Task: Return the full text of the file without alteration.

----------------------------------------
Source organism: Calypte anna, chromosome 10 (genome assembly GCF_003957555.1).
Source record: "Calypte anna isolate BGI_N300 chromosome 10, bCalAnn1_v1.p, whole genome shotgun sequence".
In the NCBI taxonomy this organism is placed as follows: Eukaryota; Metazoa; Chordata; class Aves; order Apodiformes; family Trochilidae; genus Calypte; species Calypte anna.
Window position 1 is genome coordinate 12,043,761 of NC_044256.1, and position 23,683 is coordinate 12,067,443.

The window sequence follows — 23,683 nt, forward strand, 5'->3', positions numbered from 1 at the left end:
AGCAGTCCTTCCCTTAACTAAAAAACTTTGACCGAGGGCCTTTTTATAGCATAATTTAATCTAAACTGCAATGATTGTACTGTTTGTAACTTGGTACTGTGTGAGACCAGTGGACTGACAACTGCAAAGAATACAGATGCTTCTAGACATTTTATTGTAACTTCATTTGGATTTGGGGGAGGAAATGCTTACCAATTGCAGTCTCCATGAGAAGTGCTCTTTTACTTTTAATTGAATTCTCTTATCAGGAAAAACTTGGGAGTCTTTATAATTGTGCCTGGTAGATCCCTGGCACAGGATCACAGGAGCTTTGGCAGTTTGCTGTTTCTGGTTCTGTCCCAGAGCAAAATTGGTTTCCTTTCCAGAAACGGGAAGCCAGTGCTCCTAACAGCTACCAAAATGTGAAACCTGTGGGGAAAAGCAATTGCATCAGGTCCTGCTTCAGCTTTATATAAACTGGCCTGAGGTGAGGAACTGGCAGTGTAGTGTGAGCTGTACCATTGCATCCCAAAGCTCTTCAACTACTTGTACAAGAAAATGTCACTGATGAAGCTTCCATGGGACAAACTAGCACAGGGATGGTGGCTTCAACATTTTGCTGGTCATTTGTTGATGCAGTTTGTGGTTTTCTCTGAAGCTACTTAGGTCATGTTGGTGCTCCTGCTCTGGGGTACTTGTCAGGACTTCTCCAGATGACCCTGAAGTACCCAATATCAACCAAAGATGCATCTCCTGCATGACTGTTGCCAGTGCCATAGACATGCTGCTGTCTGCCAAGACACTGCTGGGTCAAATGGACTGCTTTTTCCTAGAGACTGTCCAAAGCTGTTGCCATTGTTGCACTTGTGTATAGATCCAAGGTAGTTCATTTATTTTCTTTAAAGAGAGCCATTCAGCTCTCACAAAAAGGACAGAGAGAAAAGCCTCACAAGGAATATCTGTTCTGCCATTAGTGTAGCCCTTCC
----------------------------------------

Source organism: Calypte anna, chromosome 10 (genome assembly GCF_003957555.1).
Source record: "Calypte anna isolate BGI_N300 chromosome 10, bCalAnn1_v1.p, whole genome shotgun sequence".
In the NCBI taxonomy this organism is placed as follows: Eukaryota; Metazoa; Chordata; class Aves; order Apodiformes; family Trochilidae; genus Calypte; species Calypte anna.
Window position 1 is genome coordinate 12,043,761 of NC_044256.1, and position 23,683 is coordinate 12,067,443.

The window sequence follows — 23,683 nt, forward strand, 5'->3', positions numbered from 1 at the left end:
AGCAGTCCTTCCCTTAACTAAAAAACTTTGACCGAGGGCCTTTTTATAGCATAATTTAATCTAAACTGCAATGATTGTACTGTTTGTAACTTGGTACTGTGTGAGACCAGTGGACTGACAACTGCAAAGAATACAGATGCTTCTAGACATTTTATTGTAACTTCATTTGGATTTGGGGGAGGAAATGCTTACCAATTGCAGTCTCCATGAGAAGTGCTCTTTTACTTTTAATTGAATTCTCTTATCAGGAAAAACTTGGGAGTCTTTATAATTGTGCCTGGTAGATCCCTGGCACAGGATCACAGGAGCTTTGGCAGTTTGCTGTTTCTGGTTCTGTCCCAGAGCAAAATTGGTTTCCTTTCCAGAAACGGGAAGCCAGTGCTCCTAACAGCTACCAAAATGTGAAACCTGTGGGGAAAAGCAATTGCATCAGGTCCTGCTTCAGCTTTATATAAACTGGCCTGAGGTGAGGAACTGGCAGTGTAGTGTGAGCTGTACCATTGCATCCCAAAGCTCTTCAACTACTTGTACAAGAAAATGTCACTGATGAAGCTTCCATGGGACAAACTAGCACAGGGATGGTGGCTTCAACATTTTGCTGGTCATTTGTTGATGCAGTTTGTGGTTTTCTCTGAAGCTACTTAGGTCATGTTGGTGCTCCTGCTCTGGGGTACTTGTCAGGACTTCTCCAGATGACCCTGAAGTACCCAATATCAACCAAAGATGCATCTCCTGCATGACTGTTGCCAGTGCCATAGACATGCTGCTGTCTGCCAAGACACTGCTGGGTCAAATGGACTGCTTTTTCCTAGAGACTGTCCAAAGCTGTTGCCATTGTTGCACTTGTGTATAGATCCAAGGTAGTTCATTTATTTTCTTTAAAGAGAGCCATTCAGCTCTCACAAAAAGGACAGAGAGAAAAGCCTCACAAGGAATATCTGTTCTGCCATTAGTGTAGCCCTTCC